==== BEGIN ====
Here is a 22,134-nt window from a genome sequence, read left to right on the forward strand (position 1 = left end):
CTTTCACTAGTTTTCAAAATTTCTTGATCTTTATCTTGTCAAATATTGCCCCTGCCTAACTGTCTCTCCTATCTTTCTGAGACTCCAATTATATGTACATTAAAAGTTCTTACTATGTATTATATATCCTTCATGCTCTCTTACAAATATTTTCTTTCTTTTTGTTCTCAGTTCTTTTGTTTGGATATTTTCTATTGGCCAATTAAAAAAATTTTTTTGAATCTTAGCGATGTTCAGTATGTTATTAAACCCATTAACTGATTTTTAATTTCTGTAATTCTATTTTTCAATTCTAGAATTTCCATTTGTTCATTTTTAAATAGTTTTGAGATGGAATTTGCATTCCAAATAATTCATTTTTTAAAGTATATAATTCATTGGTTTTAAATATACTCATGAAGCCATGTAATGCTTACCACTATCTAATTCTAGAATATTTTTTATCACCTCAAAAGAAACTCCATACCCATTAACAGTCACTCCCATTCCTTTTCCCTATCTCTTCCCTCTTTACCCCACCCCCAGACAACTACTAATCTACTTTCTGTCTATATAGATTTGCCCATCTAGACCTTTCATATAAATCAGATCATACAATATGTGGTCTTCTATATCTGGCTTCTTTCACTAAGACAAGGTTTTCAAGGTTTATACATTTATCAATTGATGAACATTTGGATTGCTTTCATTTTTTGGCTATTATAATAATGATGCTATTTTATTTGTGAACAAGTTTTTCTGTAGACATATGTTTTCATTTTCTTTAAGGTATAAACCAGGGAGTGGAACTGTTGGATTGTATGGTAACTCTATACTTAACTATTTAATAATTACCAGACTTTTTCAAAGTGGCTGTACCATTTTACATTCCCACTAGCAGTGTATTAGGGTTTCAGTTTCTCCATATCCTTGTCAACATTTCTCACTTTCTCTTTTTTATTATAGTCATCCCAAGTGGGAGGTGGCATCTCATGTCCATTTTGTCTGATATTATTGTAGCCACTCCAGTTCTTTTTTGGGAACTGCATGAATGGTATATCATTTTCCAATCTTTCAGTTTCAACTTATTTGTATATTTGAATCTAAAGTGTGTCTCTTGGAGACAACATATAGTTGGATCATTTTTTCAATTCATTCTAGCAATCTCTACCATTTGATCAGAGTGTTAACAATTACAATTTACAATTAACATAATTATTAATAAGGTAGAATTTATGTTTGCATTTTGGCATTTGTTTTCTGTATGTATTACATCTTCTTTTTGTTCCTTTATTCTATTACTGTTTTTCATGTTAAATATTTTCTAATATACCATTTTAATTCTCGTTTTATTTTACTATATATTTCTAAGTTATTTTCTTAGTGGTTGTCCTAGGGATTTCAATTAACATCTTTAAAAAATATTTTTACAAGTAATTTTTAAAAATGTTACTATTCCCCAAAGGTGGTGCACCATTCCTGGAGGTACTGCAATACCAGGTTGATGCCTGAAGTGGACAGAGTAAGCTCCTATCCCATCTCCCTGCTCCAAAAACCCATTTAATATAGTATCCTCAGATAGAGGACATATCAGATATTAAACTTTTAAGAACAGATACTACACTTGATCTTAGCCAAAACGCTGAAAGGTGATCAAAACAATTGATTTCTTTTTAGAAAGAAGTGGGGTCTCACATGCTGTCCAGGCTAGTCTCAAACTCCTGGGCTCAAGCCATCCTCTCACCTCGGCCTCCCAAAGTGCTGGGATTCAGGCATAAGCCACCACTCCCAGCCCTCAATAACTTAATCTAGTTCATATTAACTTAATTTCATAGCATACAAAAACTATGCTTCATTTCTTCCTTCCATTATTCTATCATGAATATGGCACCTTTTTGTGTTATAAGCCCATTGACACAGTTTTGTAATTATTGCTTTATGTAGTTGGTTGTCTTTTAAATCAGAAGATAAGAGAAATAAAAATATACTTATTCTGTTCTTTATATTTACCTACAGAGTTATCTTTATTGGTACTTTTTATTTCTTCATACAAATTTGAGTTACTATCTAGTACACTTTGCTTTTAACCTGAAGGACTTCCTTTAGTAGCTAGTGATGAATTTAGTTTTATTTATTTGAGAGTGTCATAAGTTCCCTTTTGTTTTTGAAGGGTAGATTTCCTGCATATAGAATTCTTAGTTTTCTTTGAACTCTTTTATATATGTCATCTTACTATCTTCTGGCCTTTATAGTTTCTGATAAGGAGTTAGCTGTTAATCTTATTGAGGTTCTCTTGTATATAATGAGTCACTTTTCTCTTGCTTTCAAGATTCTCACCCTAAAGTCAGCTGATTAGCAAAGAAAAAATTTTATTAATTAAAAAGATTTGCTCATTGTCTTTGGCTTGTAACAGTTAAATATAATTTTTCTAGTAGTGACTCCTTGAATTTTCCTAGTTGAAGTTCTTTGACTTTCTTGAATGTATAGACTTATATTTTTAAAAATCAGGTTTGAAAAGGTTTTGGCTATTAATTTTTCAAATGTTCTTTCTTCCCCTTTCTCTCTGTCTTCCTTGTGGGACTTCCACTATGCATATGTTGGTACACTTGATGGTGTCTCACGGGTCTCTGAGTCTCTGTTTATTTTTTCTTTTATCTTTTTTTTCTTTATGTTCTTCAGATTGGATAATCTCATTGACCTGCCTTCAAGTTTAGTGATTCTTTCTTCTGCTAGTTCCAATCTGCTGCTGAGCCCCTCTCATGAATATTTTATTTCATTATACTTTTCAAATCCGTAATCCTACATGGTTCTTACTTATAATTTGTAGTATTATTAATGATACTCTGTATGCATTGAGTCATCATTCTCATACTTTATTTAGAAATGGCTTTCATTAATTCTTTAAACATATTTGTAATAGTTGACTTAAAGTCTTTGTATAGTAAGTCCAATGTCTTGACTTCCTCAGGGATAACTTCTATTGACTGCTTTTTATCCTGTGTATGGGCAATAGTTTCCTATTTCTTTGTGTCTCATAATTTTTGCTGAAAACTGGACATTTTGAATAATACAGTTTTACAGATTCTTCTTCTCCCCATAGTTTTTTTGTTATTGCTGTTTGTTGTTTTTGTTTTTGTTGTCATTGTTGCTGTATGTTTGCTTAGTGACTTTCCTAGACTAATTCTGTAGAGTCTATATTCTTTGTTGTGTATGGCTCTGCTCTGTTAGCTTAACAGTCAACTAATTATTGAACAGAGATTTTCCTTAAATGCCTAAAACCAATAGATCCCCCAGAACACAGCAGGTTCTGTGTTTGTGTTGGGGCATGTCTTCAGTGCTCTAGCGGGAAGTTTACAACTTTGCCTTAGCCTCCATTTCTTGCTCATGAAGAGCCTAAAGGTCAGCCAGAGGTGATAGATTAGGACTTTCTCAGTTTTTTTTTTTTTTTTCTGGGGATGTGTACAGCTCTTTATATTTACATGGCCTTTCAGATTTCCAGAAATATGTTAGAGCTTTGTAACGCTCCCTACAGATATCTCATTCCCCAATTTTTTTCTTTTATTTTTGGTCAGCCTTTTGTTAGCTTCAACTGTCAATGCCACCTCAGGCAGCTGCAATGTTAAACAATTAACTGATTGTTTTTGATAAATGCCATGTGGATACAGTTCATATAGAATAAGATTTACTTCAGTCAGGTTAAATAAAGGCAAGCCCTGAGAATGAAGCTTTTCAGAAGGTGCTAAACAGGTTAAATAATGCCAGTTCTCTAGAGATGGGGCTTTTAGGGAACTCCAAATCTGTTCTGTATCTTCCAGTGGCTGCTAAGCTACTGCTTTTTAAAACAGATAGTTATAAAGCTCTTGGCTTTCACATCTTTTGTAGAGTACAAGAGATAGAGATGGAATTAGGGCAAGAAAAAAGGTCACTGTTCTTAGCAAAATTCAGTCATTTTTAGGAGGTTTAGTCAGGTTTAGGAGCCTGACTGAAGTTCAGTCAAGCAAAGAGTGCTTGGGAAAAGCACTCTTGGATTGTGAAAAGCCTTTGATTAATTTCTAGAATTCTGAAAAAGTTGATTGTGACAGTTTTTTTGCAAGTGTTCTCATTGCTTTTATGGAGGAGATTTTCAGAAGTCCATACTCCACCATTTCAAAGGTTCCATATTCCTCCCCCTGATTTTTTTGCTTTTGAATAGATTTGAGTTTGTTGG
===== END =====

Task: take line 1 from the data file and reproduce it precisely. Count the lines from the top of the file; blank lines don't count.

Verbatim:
Here is a 22,134-nt window from a genome sequence, read left to right on the forward strand (position 1 = left end):